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Posted by on October 10, 2018 in October 2018



Coven. The word made them laugh, but that is what they were, these three women.

These three women with their rosaries and their sensible shoes. A coven of nuns.

These three sisters had decades of experience between them, weaving and casting and binding.

Two had come to their calling early in life, as teenage novitiates. The third arrived much later, after years of experiencing a very, very different life.

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Posted by on October 9, 2018 in October 2018



A heavy mist, the moon rising, the sound of rushing water nearby. Maddie paused in the dark, listening, the dog at her heel.

The dog’s ears flicked forward, and Maddie followed him deeper into the darkness. She knew he’d heard something, but whatever it was hadn’t reached her yet. Go closer, be cautious, she knew both were necessary.

The dog lead her to a small stream and they followed it for several hundred yards, keeping to the tree line.

The stream emptied into a pool surrounded by large boulders, though some of the stones looked to Maddie as though they had been shaped by something other than nature. She crouched next to the dog and scanned the edge of the pool.

A movement on the far side caught her eye, and she tried to focus enough to make out the shape of whatever it was that had moved.

Before she could, everything went black.

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Posted by on October 8, 2018 in October 2018



She’d been given a new passport when she was 13, with a new name.

Wolf, it said. Madeleine Wolf.

Her education began among the wolves, though she didn’t know it at the time. The oldest of them, Valdyr, was something of a lord. He was fierce, but kind, and was immediately intensely protective of Maddie and her brother.

The children stayed there on Valdyr’s highlands estate for several months, learning to ride, being tutored in Italian and French, and beginning to understand the very basics of what their lives would be like.

And it was there that Maddie met the dog.

“You’ll soon leave here,” Valdyr told her. “He will accompany you on your journey and stay with you as long as you wish. He’ll be your protector and companion.”

“He’s terrifying,” Maddie answered. She’d never been fond of dogs.

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Posted by on October 7, 2018 in October 2018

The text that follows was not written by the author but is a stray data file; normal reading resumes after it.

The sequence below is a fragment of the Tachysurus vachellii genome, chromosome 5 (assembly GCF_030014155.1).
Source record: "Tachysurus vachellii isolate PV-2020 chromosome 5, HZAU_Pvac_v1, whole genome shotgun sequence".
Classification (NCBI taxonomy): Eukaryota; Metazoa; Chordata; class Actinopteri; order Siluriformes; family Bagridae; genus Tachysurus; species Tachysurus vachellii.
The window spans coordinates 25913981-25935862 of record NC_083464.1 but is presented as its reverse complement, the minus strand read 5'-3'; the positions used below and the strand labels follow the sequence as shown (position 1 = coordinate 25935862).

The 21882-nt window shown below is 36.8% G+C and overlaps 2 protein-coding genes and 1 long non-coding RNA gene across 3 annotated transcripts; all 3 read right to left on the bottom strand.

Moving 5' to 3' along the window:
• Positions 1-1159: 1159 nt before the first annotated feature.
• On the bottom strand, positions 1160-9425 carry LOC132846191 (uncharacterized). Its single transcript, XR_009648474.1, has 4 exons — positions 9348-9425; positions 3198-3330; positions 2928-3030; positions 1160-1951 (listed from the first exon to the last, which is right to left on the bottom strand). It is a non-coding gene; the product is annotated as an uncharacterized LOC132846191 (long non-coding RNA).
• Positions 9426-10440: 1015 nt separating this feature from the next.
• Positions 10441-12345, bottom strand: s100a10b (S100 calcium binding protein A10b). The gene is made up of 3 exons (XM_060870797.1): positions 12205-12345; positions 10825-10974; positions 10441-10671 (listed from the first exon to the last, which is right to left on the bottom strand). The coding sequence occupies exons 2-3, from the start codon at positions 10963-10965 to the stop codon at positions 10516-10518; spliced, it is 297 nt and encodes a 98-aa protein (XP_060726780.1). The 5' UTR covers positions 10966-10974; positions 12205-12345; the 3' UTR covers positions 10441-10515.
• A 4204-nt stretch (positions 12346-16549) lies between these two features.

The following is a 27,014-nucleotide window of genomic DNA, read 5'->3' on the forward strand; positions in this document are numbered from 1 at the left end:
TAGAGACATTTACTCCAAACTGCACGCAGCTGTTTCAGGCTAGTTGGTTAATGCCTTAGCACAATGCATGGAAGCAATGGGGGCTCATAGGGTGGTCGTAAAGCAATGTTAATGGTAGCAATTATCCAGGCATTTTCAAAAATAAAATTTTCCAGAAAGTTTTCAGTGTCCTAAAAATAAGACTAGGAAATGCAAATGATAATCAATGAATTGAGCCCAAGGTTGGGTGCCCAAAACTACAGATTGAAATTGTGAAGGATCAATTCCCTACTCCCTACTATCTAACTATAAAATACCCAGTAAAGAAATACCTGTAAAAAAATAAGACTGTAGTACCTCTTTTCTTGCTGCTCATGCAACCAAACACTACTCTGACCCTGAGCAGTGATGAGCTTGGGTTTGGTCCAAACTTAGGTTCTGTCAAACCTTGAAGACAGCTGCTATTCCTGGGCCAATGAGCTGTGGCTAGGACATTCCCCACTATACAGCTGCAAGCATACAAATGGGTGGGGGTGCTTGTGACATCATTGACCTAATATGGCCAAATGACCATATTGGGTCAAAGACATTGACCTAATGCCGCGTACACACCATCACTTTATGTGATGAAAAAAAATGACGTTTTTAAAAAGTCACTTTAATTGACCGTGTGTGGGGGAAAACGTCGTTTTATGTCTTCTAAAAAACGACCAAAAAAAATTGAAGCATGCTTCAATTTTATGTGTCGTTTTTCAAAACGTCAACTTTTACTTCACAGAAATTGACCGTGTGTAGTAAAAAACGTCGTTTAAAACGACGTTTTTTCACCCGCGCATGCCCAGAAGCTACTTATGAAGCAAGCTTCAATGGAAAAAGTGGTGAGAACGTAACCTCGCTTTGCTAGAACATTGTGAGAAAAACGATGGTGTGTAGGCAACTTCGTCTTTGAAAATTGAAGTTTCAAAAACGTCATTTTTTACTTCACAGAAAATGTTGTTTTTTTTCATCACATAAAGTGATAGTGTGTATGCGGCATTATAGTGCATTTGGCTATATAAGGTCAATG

The tools of the trade are kept in a leather satchel, carried always by the warrior.

A compass. Maps.

A passport. Sometimes, more than one.

Matches, and several small candles. In place of matches, some may carry flint.

A holy book, the origin of which is chosen by the warrior, though most traditionally choose those of the Abrahamic faiths.

A bit of quartz. Warriors will often choose those with healing or protective powers.

A packet of salt.

A pencil and a small notebook.

A tarot deck. One notable warrior carried a planchette, though none before or since have.

Maddie also carried a copy of the Constitution. Why leave anything to chance?


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Posted by on October 7, 2018 in October 2018



She liked boats and cars and planes. A decade in this business and these were the things with which she was comfortable.

She set her foot in the stirrup, hopped twice, and swung into the saddle, the leather creaking as she settled. She took up the reins in her right hand (her first riding instructor would be so disappointed in her) and urged the horse forward.

Night had begun to fall, the shadows turned inky black. She rode out toward the chapel where she knew she’d find Valdyr and his companions. She’d not sent word of her journey, but he’d know, and he’d welcome her request for sanctuary.

The first of his sentries, a dog as large as her unnamed familiar, fell in beside her as she rode within sight of the chapel. She knew him, and he her.

The second was there at the gate to the chapel yard. She dismounted, and the two sentries flanked her as she approached the chapel steps.

Hand on her dagger, she smiled to herself. Ten years in and she’d still not gotten used to the werewolves.

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Posted by on October 5, 2018 in October 2018



“You have to give him a name, Maddie.”

“If he has a name, I’m sure he’ll eventually tell me what it is. Giving him one is just presumptuous.”


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Posted by on October 4, 2018 in Uncategorized